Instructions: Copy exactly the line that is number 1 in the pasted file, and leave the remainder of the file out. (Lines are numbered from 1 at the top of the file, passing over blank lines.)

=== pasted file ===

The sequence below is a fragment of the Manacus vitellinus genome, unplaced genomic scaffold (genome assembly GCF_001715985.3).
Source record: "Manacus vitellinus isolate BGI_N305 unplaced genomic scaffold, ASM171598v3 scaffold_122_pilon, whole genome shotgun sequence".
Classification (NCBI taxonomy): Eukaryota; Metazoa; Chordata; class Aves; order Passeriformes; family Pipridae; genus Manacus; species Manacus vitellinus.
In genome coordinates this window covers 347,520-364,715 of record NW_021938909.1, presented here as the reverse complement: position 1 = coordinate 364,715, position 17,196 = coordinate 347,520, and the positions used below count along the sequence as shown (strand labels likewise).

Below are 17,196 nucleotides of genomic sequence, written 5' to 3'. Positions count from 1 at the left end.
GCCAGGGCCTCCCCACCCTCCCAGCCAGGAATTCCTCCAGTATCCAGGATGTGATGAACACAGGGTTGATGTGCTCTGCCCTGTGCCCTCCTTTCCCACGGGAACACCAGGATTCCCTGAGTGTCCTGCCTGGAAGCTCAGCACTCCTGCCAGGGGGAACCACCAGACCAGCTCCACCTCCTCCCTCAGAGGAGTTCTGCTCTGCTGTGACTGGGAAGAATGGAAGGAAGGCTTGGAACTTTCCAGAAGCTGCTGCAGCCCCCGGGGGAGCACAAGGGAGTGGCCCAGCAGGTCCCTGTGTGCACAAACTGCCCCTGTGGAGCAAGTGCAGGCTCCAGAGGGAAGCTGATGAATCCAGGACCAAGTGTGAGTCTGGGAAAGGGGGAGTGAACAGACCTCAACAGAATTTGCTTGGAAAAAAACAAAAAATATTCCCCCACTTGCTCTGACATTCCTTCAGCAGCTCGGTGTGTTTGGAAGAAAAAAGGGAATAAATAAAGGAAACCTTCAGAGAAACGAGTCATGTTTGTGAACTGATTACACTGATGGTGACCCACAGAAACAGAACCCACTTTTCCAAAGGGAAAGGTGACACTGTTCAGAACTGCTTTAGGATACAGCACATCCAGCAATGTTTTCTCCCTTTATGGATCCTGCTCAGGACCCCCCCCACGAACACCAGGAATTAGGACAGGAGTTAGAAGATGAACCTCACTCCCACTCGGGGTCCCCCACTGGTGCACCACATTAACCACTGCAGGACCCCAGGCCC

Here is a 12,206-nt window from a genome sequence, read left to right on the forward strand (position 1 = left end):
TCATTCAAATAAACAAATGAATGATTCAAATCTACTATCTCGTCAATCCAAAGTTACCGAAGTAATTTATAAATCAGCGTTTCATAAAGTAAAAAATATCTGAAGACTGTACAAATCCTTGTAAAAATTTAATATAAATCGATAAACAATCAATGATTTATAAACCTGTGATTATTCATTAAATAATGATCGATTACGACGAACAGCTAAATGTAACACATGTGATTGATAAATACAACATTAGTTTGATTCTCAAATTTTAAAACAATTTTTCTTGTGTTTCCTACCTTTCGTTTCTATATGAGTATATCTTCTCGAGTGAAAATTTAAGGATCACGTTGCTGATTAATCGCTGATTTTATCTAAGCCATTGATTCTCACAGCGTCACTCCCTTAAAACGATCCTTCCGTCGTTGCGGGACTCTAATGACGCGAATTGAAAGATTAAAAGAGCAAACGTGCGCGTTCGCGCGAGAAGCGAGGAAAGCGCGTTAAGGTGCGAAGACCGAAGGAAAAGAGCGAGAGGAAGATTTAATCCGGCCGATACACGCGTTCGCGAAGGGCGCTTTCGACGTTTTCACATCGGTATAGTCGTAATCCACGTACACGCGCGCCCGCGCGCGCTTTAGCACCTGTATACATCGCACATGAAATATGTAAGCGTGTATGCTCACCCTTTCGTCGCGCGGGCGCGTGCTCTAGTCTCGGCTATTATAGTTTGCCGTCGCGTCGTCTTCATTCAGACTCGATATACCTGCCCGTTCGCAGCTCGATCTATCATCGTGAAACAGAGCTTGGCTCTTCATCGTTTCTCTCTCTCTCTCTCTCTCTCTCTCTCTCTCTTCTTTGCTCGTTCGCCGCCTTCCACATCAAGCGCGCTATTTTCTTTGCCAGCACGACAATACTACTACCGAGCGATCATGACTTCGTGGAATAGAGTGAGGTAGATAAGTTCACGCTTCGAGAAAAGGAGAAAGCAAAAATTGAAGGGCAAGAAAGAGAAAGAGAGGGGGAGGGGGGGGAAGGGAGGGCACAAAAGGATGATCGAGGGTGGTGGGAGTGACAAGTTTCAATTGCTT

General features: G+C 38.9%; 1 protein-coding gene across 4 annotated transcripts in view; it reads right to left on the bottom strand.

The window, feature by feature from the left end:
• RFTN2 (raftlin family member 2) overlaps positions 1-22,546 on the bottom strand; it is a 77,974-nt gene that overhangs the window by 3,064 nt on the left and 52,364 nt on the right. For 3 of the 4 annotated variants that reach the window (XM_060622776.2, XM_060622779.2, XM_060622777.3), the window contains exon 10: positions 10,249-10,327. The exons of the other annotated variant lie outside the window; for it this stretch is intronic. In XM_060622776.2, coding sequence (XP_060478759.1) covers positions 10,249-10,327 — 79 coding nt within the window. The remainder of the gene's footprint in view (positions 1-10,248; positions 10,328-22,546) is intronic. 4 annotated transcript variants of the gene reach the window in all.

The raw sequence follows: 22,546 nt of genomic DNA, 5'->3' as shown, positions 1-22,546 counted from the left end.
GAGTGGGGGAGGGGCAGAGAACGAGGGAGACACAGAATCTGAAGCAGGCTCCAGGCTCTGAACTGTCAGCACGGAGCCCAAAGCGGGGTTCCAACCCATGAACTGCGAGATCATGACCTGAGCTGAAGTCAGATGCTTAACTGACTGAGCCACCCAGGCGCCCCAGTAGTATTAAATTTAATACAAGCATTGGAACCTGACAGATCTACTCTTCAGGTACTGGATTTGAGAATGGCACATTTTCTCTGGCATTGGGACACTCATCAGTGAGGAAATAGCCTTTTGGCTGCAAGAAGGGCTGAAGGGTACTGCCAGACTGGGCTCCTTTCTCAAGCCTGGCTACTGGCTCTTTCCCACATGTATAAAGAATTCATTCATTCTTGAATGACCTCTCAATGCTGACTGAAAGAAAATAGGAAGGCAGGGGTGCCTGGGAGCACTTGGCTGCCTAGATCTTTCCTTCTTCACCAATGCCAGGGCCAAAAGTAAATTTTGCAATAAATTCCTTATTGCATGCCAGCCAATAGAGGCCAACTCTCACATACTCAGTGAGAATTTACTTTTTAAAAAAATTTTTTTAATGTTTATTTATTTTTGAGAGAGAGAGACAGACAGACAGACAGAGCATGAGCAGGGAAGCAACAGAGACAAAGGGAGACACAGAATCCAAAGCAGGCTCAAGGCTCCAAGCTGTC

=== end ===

The sequence below is a fragment of the Manacus vitellinus genome, unplaced genomic scaffold (genome assembly GCF_001715985.3).